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Professor Martin Devlin

Why “celebrate” Waitangi Day?

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The Waitangi “season” is here – that time of year when our political leaders embark upon their political pilgrimages of atonement and appeasement, firstly to Ratana pa, then on to Waitangi in Northland.  This  annual charade will culminate in the “official” Waitangi Day “celebrations”, when the northern clans traditionally indulge in their offensive, often violent and always insulting behaviour, only this time, it happens where the treaty was signed. New Zealanders will be urged to commemorate and celebrate this day on which we are supposed to believe we are a united society.

But, the treaty today is a fraud and a farce. What occurred 173 years ago as a genuine, well-intentioned, attempt by the British Crown to engage with the first migrants to New Zealand, has now become a dangerous and sinister threat to our democratic traditions.

The treaty, signed 173 years ago is not the treaty we are required to accept today. It is the new religion-a sacred covenant, always speaking. Since 1975, with the passing of the Treaty of Waitangi Act, the treaty of 1840 has been re-interpreted by a veritable army of revisionist historians, led by the modern treaty “messiah” Claudia Orange, whose biased treatment has become the modern treaty bible. It now means what the treaty evangelists say it means- not what it actually says. The original three terms or provisions of the Treaty (the right of government to govern; iwi property rights; and equal rights for all new Zealanders as British subjects) have now been superseded or eclipsed, we are told, by the “spirit” of the treaty, to continue the religious analogy, and by an ever-growing list of “principles” which various bodies declare from time to time, with no consultation or discussion. There are, at last count, at least thirteen separate lists of Treaty “principles”, no two the same. These” principles” are nowhere defined. There has never been any public debate or discussion on these “principles” because the public conversation has never taken place. Indeed, the third(silent) voice in the treaty conversation, that of the European majority, is never sought nor its rights acknowledged . Parliament shamefully declined to define any treaty principles during the passing of the SOE Act (1987), leaving it for the courts to decide. Instead, Parliament engages in a never-ending journey of appeasement and retrospective compensation for historical wrongs which in some cases never happened. Non-elected judges are no more qualified than anyone else to determine which, if any, “principles” may apply to any given situation.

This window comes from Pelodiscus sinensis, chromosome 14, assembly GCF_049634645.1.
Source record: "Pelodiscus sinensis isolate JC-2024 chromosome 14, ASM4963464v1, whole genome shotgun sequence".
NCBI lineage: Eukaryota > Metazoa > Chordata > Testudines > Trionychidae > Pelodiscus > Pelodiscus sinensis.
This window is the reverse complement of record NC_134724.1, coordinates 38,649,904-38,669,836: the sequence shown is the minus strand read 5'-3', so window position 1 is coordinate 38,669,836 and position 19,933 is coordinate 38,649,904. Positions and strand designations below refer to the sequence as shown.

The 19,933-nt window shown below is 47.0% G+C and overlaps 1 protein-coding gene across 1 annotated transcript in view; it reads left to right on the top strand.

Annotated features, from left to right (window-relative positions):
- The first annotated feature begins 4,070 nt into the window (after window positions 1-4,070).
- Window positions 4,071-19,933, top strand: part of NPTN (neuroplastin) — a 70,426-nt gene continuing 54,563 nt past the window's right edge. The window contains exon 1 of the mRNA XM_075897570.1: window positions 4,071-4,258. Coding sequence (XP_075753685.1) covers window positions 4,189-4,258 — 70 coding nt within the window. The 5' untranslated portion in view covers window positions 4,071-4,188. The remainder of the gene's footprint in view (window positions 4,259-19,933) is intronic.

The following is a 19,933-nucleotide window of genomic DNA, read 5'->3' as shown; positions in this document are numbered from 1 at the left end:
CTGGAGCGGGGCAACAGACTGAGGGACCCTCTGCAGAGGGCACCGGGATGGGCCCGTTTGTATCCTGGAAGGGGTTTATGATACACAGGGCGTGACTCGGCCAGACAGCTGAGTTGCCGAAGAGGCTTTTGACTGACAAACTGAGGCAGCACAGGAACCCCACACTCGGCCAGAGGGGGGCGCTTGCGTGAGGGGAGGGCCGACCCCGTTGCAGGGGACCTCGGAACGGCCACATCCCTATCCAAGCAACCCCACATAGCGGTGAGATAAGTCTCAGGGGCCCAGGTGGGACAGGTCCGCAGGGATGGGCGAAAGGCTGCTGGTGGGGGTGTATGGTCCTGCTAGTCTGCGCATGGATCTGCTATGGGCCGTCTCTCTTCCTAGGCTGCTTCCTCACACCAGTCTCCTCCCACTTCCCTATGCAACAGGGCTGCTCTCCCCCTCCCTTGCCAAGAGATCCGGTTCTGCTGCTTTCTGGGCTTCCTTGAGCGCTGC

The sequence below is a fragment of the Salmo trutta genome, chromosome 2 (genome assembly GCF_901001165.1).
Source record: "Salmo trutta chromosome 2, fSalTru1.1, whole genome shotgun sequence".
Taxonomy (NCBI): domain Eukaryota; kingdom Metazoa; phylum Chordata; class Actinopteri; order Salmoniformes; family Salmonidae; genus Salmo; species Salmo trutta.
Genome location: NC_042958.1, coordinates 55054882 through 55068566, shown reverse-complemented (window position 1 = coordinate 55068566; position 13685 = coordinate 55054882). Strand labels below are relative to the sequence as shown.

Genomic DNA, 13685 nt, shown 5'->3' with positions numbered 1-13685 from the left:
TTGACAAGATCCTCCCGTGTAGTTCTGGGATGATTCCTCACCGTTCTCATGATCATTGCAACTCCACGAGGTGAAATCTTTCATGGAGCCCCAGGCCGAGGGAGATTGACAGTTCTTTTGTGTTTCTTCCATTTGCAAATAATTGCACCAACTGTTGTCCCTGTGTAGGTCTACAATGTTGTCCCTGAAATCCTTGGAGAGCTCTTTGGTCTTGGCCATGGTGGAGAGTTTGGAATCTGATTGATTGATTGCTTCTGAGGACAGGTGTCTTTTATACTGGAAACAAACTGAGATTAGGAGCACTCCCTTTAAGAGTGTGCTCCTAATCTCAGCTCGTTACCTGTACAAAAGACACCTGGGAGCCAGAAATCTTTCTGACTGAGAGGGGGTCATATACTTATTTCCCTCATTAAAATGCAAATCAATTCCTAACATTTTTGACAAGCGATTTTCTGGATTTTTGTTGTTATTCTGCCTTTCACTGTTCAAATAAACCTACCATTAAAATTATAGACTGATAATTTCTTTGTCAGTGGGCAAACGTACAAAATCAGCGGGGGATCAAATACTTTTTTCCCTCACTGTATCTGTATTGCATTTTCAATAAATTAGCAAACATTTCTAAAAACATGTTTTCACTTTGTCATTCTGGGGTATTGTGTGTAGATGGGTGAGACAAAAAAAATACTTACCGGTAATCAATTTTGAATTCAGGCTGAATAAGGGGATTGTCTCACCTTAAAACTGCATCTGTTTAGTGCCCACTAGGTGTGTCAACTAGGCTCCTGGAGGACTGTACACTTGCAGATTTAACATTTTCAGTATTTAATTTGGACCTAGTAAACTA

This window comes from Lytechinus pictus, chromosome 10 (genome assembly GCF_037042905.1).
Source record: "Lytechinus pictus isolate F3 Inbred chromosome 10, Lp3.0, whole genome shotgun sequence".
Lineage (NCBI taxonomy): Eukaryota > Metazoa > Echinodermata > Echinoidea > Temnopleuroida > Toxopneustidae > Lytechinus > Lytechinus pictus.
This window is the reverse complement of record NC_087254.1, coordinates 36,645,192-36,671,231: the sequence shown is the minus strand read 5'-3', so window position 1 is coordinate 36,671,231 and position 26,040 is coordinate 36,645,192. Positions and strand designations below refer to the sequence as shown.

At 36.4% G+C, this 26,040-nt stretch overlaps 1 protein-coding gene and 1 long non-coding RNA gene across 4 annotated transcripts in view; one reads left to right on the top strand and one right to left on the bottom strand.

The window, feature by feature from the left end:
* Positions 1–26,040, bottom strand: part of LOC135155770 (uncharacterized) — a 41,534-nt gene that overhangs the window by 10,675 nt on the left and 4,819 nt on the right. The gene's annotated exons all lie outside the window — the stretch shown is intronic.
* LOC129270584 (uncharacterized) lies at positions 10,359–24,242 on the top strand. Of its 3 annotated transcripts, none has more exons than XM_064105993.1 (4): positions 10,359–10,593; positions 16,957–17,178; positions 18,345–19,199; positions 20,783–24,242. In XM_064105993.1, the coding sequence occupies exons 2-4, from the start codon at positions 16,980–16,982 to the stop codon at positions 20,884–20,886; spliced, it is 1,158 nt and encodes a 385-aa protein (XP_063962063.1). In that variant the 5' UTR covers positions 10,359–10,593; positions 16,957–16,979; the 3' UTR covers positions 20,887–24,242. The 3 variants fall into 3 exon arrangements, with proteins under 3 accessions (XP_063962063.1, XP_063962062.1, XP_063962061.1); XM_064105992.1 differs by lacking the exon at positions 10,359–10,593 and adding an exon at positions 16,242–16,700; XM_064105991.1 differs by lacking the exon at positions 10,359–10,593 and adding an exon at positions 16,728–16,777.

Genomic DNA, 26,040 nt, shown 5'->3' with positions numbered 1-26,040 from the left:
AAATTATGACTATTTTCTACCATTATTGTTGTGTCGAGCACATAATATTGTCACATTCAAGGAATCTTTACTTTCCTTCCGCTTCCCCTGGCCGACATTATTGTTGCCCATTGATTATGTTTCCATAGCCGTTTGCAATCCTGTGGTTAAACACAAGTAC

So, not only does the Treaty not mean what it says, but also, in its name, we now have an alarming erosion of basic democratic rights in New Zealand. Here are just a few examples:

The Waitangi Tribunal which only allows claims brought by a Maori. The other 85% of New Zealanders are legally excluded.

City Councils now invite local iwi to “co-govern” vast areas of what used to be public lands and waters. Unelected “statutory boards” have full voting rights. Private property owners are summarily declared to have “wahi tapu” claims over their land, which they must challenge at their own expense.

Majoritarian democracy is not acceptable to Maori as it confines them to a permanent minority. New Zealand is officially “bi-cultural’, not multicultural as we all thought it was.

Some 85% of the New Zealand population is now officially and regularly referred to as “non-Maori”, a term many find grossly offensive.

But the most anti-democratic move of all is the current review of the New Zealand Constitution by a politically-appointed joint Maori Party –National Party group, none of whom are constitutional experts. Four million dollars of taxpayer funds are shared equally between the Maori  members and the rest. Deputy Prime Minister English has declared that their findings may well be implemented by an agreement between the political parties, thereby avoiding any possible rejection by a referendum. The objective of this review is to ensure the principles of the Treaty of Waitangi are enshrined forever in a new Constitution.

So, what is there for New Zealanders to celebrate on Waitangi Day 2013?

A significant erosion of our democratic structures in favour of bicultural separatism, the very antithesis of the one nation which the treaty was intended to deliver. Add to that a treaty which no longer means what it says, but what the treaty evangelists tell us it means. And finally a requirement that New Zealanders accept without protest, an endless list of undefined, unagreed-to, opportunistic “principles”,  the new Ten Commandments,  which they have never had the chance to discuss, but which in a new constitution, will dictate their legal rights for generations to come. How democratic is that?

I, for one, will not be “celebrating” Waitangi Day and I urge other New Zealanders not to do so, either.